K’zohar Ha-Ivrit: August

The summer has reached its zenith and the days are slowly getting shorter. The Jewish year 5774 is approaching its end. We have reached the month of Av, the eleventh month in the Jewish calendar. What do we know about this month?

First, the name Av is not recorded in the Bible. As a matter of fact, if we would have continued the biblical system of counting the months of the year, Nissan, the month of spring, would have been the first month (Es 3:7), and Av would have been the fifth month. However, with the rabbinic new configuration of the calendar, the year begins in the fall (Rosh Ha-sha-nah 1:1) thereby Av is the eleventh month. 

Secondly, like other names of months in the calendar, the word Av is rooted in the Akkadian language, and was integrated into the Hebrew by the returnees from the Babylonian exile. The meaning of the word is unclear. Yet, in Jewish tradition Av is also known as Me-nah-chem Av meaning 'Av which comforts,' eluding to the tradition that the Messiah known as Me-nah-chem, 'comforter,' was born on the ninth of Av (Eikha Rabati 1).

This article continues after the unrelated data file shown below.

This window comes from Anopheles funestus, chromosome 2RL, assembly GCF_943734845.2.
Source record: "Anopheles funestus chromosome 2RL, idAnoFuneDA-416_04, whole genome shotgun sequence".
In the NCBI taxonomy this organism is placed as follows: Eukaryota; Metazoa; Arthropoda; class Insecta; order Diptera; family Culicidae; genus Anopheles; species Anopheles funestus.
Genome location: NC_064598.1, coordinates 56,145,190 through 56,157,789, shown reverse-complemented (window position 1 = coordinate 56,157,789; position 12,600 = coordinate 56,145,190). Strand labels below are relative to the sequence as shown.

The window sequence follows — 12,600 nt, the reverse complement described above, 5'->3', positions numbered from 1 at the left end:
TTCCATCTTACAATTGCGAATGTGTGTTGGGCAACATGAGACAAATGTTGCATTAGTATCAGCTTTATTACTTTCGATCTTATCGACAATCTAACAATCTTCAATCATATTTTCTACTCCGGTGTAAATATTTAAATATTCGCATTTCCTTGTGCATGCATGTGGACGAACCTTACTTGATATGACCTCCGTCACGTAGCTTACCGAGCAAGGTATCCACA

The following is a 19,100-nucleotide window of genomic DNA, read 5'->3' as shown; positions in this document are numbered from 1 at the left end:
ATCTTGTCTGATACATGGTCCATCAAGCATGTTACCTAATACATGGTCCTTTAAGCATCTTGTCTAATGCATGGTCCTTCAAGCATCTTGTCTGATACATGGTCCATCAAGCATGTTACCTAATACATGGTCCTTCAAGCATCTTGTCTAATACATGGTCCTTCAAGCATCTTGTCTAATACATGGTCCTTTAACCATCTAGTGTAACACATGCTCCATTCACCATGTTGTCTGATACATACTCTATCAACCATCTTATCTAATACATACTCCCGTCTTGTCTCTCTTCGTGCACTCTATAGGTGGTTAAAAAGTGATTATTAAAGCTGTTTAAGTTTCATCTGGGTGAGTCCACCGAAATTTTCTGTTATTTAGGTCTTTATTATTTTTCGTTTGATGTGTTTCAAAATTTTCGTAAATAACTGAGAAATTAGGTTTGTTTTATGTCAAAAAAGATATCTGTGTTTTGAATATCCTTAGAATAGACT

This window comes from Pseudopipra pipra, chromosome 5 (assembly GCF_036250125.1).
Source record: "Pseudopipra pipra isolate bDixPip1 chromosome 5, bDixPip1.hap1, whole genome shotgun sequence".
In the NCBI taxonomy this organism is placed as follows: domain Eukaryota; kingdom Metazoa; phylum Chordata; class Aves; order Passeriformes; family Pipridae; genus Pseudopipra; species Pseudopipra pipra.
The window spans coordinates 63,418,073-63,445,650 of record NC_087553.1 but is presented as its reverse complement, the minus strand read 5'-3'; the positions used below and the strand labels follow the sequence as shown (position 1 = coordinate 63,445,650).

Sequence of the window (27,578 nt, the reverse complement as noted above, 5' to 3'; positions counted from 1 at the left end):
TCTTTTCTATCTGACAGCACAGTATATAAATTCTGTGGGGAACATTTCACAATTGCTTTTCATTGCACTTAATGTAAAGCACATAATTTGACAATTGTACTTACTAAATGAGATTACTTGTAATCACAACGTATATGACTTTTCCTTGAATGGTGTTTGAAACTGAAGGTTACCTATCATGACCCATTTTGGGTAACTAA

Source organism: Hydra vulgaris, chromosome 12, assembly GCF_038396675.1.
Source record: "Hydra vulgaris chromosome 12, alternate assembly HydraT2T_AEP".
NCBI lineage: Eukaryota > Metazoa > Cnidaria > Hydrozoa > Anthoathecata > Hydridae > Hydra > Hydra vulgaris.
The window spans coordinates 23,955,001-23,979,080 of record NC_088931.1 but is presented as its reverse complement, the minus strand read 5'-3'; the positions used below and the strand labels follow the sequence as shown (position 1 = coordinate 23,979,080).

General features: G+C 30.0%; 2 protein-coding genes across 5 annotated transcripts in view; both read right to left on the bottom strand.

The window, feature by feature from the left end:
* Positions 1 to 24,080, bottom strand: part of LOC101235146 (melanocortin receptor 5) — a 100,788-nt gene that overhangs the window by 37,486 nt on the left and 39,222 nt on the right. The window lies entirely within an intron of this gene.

Two historical events which shaped our history took place during the month of Av. In the year 587 BCE, the First Temple was destroyed (Jer 52:12-13). And, six hundred years later (70 CE) the Second Temple fell on the same day (Ta-a-nit 4:6). Therefore, Tish-ah b'Av has become a day of fasting, similar to Yom Kippur (Rosh Ha-Sha-nah 18). Traditionally it commemorates not only the destruction of the Temples, but many other tragedies which befell our people.

However, Av is also a month in which tradition records great joy. The rabbis cite that during the days of the Second Temple the young maidens of Ye-ru-sha-la-yim used to dress in borrowed white dresses, not to shame those who did not have dresses, and dance in the vineyards while young men joined them in merrymaking. It was said that "there were no days of greater joy than these in Israel" (Ta-a-nit 1:10). The origin of this custom is obscure, but it is obviously rooted in the universal celebration of nature and is connected with the vintage festivities. 

Av then, is a month mixed with sadness and joy. I wish all our readers an easy fast on Tish-ah b'Av and a joyful rest
of the summer. 

Professor Rachel Zohar Dulin teaches Hebrew and Bible at Spertus Institute of Jewish Studies in Chicago. 

Connect with us

Sign up for our weekly newsletter featuring issues and events in the Jewish world.